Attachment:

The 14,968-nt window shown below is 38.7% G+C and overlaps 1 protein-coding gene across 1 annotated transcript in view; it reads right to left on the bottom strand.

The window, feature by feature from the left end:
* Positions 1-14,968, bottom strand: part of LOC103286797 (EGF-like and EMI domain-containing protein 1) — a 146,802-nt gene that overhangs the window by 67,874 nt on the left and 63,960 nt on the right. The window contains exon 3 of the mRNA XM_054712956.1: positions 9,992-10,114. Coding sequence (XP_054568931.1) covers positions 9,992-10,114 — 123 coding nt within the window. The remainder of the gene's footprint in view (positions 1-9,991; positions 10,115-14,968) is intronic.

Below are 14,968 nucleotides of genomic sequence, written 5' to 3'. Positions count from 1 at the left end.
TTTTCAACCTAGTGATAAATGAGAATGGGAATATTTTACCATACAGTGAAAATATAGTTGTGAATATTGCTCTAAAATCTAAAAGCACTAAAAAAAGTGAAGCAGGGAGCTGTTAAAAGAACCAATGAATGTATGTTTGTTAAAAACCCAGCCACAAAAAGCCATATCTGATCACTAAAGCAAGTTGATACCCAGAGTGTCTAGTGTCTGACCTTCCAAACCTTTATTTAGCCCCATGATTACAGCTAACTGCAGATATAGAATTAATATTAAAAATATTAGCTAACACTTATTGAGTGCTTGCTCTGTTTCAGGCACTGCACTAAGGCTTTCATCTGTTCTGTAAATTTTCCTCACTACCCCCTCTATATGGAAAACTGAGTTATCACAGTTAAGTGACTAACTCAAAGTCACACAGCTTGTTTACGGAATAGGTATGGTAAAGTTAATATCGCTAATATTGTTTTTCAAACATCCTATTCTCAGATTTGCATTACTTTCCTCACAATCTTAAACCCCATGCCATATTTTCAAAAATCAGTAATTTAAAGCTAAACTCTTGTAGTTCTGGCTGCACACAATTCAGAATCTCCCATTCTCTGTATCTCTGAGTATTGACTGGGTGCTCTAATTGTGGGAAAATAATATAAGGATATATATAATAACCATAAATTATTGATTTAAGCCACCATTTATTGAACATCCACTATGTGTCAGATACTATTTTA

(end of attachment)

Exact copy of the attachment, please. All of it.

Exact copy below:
The 14,968-nt window shown below is 38.7% G+C and overlaps 1 protein-coding gene across 1 annotated transcript in view; it reads right to left on the bottom strand.

The window, feature by feature from the left end:
* Positions 1-14,968, bottom strand: part of LOC103286797 (EGF-like and EMI domain-containing protein 1) — a 146,802-nt gene that overhangs the window by 67,874 nt on the left and 63,960 nt on the right. The window contains exon 3 of the mRNA XM_054712956.1: positions 9,992-10,114. Coding sequence (XP_054568931.1) covers positions 9,992-10,114 — 123 coding nt within the window. The remainder of the gene's footprint in view (positions 1-9,991; positions 10,115-14,968) is intronic.

Below are 14,968 nucleotides of genomic sequence, written 5' to 3'. Positions count from 1 at the left end.
TTTTCAACCTAGTGATAAATGAGAATGGGAATATTTTACCATACAGTGAAAATATAGTTGTGAATATTGCTCTAAAATCTAAAAGCACTAAAAAAAGTGAAGCAGGGAGCTGTTAAAAGAACCAATGAATGTATGTTTGTTAAAAACCCAGCCACAAAAAGCCATATCTGATCACTAAAGCAAGTTGATACCCAGAGTGTCTAGTGTCTGACCTTCCAAACCTTTATTTAGCCCCATGATTACAGCTAACTGCAGATATAGAATTAATATTAAAAATATTAGCTAACACTTATTGAGTGCTTGCTCTGTTTCAGGCACTGCACTAAGGCTTTCATCTGTTCTGTAAATTTTCCTCACTACCCCCTCTATATGGAAAACTGAGTTATCACAGTTAAGTGACTAACTCAAAGTCACACAGCTTGTTTACGGAATAGGTATGGTAAAGTTAATATCGCTAATATTGTTTTTCAAACATCCTATTCTCAGATTTGCATTACTTTCCTCACAATCTTAAACCCCATGCCATATTTTCAAAAATCAGTAATTTAAAGCTAAACTCTTGTAGTTCTGGCTGCACACAATTCAGAATCTCCCATTCTCTGTATCTCTGAGTATTGACTGGGTGCTCTAATTGTGGGAAAATAATATAAGGATATATATAATAACCATAAATTATTGATTTAAGCCACCATTTATTGAACATCCACTATGTGTCAGATACTATTTTA